'Villains', has all the punchy, gritty sleazy guitar riffs that the fans have come to expect from the band, but they've also managed to weave in hints of Disco, glam, moody melodies and some almost ballad like passages. These are potentially an influence from Mark Ronson who was used for his poppy production skills on the album.
I'ts clear the band doesn't care about being safe or topical, they are living in the moment and deliver an album that, while isn't at the top of their discography, is certainly able to stand in that company.
We've all been there, relaxing on a beautiful sandy beach with clear blue water and cocktail that's slightly too strong. Its relaxation, and relaxed is always how a Jack Johnson album makes me feel. His laid back surfers attitude comes through in his musical style, via soft melodic guitar, smooth vocal delivery and calming grooves.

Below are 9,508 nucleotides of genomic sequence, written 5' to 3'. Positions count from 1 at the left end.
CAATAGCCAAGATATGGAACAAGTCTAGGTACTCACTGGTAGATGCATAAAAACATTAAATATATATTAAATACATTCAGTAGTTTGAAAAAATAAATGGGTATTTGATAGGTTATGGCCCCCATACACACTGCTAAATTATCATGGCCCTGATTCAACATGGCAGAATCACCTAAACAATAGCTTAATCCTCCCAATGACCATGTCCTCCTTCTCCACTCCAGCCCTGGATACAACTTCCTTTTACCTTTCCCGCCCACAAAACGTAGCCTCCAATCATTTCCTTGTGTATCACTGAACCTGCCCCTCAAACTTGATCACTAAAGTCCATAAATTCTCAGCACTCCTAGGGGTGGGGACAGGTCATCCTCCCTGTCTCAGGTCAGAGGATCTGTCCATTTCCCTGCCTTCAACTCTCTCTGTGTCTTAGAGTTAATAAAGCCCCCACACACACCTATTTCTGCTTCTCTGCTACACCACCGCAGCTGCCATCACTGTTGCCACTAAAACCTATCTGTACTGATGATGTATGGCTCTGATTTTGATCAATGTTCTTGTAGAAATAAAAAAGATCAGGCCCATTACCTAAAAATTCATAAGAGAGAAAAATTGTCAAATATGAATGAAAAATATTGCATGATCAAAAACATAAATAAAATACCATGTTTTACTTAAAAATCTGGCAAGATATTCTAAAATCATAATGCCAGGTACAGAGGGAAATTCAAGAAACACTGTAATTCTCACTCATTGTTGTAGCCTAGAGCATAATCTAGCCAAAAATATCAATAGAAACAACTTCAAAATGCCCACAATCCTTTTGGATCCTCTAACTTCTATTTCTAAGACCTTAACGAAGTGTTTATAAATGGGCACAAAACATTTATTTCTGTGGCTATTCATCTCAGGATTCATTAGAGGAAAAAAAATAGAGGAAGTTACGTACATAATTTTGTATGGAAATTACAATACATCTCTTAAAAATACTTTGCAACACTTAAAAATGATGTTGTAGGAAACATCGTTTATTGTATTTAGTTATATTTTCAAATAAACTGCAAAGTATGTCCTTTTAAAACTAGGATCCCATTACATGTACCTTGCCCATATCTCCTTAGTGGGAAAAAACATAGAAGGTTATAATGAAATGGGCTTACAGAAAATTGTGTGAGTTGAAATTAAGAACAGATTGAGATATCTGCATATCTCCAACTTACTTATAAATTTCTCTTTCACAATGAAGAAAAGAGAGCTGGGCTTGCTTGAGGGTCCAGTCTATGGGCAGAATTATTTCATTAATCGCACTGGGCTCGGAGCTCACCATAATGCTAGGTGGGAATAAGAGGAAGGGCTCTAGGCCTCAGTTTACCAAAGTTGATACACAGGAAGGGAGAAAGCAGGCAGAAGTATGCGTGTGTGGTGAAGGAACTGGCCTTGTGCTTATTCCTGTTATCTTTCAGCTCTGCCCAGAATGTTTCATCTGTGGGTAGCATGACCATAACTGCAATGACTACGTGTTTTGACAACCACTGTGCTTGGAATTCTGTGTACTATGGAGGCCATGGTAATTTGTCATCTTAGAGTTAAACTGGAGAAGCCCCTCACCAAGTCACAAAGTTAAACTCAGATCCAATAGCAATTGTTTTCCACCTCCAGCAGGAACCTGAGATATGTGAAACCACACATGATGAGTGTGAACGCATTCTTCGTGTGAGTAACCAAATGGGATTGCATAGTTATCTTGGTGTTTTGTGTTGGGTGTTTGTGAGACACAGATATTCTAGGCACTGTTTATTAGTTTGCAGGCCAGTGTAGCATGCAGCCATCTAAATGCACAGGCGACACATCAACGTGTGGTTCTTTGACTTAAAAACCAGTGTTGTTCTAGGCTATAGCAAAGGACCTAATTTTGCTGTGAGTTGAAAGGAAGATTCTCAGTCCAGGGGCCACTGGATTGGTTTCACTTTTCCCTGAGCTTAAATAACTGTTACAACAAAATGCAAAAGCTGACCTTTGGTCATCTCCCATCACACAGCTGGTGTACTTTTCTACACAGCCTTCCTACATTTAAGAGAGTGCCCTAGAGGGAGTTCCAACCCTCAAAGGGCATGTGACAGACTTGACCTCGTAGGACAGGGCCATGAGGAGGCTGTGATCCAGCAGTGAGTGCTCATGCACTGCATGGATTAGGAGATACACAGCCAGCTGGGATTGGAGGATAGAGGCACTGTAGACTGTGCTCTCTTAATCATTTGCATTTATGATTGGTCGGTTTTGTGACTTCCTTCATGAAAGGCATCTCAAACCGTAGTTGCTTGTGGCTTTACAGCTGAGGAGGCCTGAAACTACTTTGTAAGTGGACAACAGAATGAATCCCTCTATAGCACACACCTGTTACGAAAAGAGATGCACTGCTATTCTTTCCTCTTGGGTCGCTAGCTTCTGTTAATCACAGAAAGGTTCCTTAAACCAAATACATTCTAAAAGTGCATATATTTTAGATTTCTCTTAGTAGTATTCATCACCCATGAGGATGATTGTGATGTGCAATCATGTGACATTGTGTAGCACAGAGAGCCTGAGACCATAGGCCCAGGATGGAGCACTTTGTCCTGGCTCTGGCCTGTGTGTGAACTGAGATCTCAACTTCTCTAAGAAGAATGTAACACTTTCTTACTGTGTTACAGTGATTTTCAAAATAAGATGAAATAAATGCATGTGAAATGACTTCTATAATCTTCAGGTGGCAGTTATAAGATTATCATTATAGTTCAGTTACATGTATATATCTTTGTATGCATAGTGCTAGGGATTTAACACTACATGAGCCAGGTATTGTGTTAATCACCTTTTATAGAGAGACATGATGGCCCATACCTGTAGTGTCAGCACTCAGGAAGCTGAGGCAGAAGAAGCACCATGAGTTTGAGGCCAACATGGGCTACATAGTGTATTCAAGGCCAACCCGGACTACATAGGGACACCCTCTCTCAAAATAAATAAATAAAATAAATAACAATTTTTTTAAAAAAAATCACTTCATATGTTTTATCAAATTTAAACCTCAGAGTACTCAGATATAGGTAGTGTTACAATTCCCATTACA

Sure 'All the Light Above it Too, has some topical content, a hint of actisism and the hints that even a former competitive surfer, now musician can stress about the world too. But generally this album is all you'd expect from Johnson. And any music that helps me think of the sun is a good one in my book.
Neil Finn's latest album is here, Out of Silence, and it’s one of his heaviest. No, don’t worry, it’s not full of dirty distorted guitar, in fact musically it’s spacious, delicate and elegant. But the tone of the record lyrically is full of commentary and contemplative questions about terrorism, war, love and even death.
Finn, is a master musician, his ability to craft simple but elegant musical pieces and deliver beautiful melodies is a skill he has crafted over his extended and varied career.
On Out of Silence, Finn leads from the front using simple arrangements that rely on space, pauses and subtle piano pieces to gently guide the listener’s ear into a building climax of heavier content.
Favourite tracks are the gospel like The Law is Always on Your Side, including sobering lyrics about police violence. And Widow's Peak. A song that could have easily been a whimsical tale about taking his dog for a walk, but instead delves into the realities of being on a battle field.
Out of Silence is a beautiful record, with wonderfully recorded instruments such as Finn’s piano, that absolutely shine in the recording.
Well worth a listen, and one of Neil Finns best solo outings.